Among the many things I love about France—and living about an hour south of fabulous Paris—is that so many folks from home come through the city. I’ve already had a chance to spend quality time in the City of Light with some true-blue American friends who’ve visited here (Salut, Carol, Katherine, Kelly, Mary, Paula, Betty and Mike!).
What’s ALSO great about being so close to Paris is having the chance to meet wonderful new friends and colleagues who either are friends-of-current friends or traveling through town on their own adventures. That’s why I was SO psyched when the fabulous Fleacé Weaver, founder of Los Angeles-based BlackGirlTravel.com invited me to spend an afternoon with her and a dozen women as part of the group’s “April in Paris” tour. These African-American sisters spent two weeks living la belle vie in the heart of Paris, with Fleacé—who personally organizes and leads tours for sisters around the globe—as their fearless leader. I’d first met her virtually two years ago when interviewing her over the phone for a JET Magazine and JETmag.com feature on “African-Americans Going Global.”
Among the specially created Parisian activities was a makeover session at black|Up Cosmetics, which bills itself as the “#1 ethnic makeup brand” in France. A central Paris showroom filled with all the skin care, color cosmetics and assorted extras a fashionista of color could want, black|Up hooked BlackGirlTravel UP on this May afternoon. Fleacé asked me to chronicle not just the makeovers, but how international travel—and this trip to Paris—was transforming these professional women’s lives ….
Continue June 11, 2012
Just last week, I picked up a provocative new book: Don’t Bring Home a White Boy: And Other Notions That Keep Black Women from Dating Out (http://www.karynlanghorne.com/)(Gallery Books, $24.99) by Karyn Langhorne Folan. A sister who’s a Harvard Law School grad, former law professor and novelist, Folan plays off the unspoken admonition many of black women have received for generations. The author herself is married to a white American man, and in her book includes real-life anecdotes with black and white men and women as she explores the “notions” that keep interracial dating off the table for many sisters.
But what interested me most is her last chapter: “It’s the Same Story Around the World.” Here, she writes how “Traveling the world—and meeting men from other countries and cultures—can offer American black women a new view of themselves as desirable.” She shares the stories of sisters who’ve lived in Europe, who talk about the very different dynamics of interracial relationships on that continent and in the States.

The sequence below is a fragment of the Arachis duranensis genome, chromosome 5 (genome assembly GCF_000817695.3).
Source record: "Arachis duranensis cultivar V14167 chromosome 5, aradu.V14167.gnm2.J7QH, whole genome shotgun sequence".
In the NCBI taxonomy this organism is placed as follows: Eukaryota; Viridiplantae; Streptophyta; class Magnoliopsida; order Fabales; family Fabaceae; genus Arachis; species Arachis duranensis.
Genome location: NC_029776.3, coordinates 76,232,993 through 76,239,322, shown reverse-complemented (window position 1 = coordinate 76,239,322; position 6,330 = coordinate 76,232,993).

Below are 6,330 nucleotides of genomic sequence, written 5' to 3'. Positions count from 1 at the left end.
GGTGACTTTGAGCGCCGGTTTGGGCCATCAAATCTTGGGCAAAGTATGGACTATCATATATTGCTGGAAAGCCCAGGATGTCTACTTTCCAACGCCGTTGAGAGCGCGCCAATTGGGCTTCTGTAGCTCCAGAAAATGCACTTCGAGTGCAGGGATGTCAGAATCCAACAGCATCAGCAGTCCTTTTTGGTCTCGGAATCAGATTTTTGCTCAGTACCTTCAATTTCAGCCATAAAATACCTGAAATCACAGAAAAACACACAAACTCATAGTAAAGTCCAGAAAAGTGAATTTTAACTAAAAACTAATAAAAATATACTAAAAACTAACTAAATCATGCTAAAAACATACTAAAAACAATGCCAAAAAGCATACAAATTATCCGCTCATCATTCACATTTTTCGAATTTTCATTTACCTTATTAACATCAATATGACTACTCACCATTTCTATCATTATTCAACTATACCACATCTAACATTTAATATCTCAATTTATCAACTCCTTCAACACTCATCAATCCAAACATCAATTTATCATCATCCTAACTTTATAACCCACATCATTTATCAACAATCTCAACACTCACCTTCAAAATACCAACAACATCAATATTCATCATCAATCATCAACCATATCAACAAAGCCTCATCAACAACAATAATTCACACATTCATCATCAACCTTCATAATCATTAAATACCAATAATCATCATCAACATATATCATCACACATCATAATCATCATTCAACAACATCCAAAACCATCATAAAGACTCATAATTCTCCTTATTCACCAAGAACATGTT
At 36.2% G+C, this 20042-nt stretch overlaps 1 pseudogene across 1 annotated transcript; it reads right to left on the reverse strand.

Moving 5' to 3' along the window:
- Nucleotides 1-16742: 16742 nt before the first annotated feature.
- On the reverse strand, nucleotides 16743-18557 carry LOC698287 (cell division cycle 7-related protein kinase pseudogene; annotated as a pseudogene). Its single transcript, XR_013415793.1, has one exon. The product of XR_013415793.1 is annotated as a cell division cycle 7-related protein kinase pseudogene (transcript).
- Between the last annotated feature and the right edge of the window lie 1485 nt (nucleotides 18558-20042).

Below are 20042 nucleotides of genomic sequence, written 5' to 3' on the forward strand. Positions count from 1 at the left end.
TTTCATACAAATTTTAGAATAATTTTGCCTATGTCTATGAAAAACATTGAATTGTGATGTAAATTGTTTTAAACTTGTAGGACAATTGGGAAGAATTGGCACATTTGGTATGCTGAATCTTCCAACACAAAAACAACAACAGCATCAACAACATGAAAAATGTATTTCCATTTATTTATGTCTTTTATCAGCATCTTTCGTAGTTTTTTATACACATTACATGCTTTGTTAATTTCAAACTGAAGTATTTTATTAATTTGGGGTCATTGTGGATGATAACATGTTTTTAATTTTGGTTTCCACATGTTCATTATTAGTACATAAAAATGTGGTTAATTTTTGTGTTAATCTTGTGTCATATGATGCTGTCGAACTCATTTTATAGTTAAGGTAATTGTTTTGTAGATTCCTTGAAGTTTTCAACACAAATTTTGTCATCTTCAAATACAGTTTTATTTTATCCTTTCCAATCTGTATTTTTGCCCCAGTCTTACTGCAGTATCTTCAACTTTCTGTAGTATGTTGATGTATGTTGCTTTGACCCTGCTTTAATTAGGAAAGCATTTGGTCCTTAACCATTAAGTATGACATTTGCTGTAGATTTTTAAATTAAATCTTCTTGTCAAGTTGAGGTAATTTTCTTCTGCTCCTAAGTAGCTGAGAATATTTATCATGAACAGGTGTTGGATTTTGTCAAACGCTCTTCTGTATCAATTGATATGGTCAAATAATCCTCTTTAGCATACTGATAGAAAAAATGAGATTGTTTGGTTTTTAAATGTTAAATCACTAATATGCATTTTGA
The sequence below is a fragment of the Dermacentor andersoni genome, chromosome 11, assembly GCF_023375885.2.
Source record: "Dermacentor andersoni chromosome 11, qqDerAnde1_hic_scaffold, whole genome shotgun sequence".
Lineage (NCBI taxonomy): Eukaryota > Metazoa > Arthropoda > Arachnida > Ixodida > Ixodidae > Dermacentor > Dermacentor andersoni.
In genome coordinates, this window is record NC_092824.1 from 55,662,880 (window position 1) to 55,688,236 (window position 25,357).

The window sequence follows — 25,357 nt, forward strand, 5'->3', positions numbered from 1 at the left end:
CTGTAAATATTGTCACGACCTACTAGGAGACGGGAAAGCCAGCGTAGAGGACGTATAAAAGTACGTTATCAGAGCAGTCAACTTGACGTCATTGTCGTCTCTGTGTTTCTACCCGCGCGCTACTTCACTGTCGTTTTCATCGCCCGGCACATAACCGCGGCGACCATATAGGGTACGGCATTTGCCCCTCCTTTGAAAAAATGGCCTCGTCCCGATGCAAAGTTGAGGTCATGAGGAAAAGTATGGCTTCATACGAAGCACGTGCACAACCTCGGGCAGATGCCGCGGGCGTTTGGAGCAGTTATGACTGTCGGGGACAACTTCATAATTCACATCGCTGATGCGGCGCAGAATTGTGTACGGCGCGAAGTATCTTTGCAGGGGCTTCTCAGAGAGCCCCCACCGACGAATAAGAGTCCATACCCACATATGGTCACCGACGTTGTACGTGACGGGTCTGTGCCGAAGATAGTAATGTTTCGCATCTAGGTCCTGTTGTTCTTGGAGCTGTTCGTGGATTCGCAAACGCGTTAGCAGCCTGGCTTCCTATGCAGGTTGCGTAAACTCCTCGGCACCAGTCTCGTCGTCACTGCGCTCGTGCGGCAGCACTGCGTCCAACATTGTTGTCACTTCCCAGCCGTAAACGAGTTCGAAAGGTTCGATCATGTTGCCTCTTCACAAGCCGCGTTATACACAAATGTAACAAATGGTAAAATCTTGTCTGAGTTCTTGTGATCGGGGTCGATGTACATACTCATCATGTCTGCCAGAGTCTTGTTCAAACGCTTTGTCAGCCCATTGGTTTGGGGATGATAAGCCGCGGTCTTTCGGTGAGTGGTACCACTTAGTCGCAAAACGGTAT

Many mention feeling attractive, desired, and appreciated FOR their blackness, rather than in spite of it. Some talk about feeling “freer” to be themselves, both personally and in relationships, when they are abroad. And, as Black Women in Europe blog and social network founder Adrianne George reports: “I want black women to know that, in the wider world, we are perceived as smart, hardworking and talented. In short, the world thinks you’re awesome.”
Continue April 5, 2010
Late last month, I wrote about the “hair issues” we black women often face when traveling abroad—and promised to offer some tips about handling these when you’re overseas.
When I first traveled to Europe in the late 1990s, visiting a friend who worked on a U.S. Army base in Germany, I was doing the relaxed hair thing, toting multiple curling irons and assorted lotions and potions in my always-overstuffed suitcase. But once I started hitting the road with friends, all those curling irons became a royal pain. What a hassle to constantly be plugging in, moving irons from one room to the other, waiting for them to cool down before you could pack them, etc. And then there was always the issue of “what if it rains?”
Now that I’ve been wearing two-strand twist extensions for most of the past five years, that’s no longer a concern. BUT, I have gotten overseas and much to my dismay, realized that I forgot to pack my favorite olive oil sheen or softening lotion. This, my friends, can be a challenge—especially since overseas trips tend to last for more than just a weekend.
But if you find yourself in a city—especially in Europe—and have arrived sans products, I’ve discovered that black folks and Arabs (who frequently have similar hair textures as ours) often live near the city’s main train station….
Continue January 10, 2010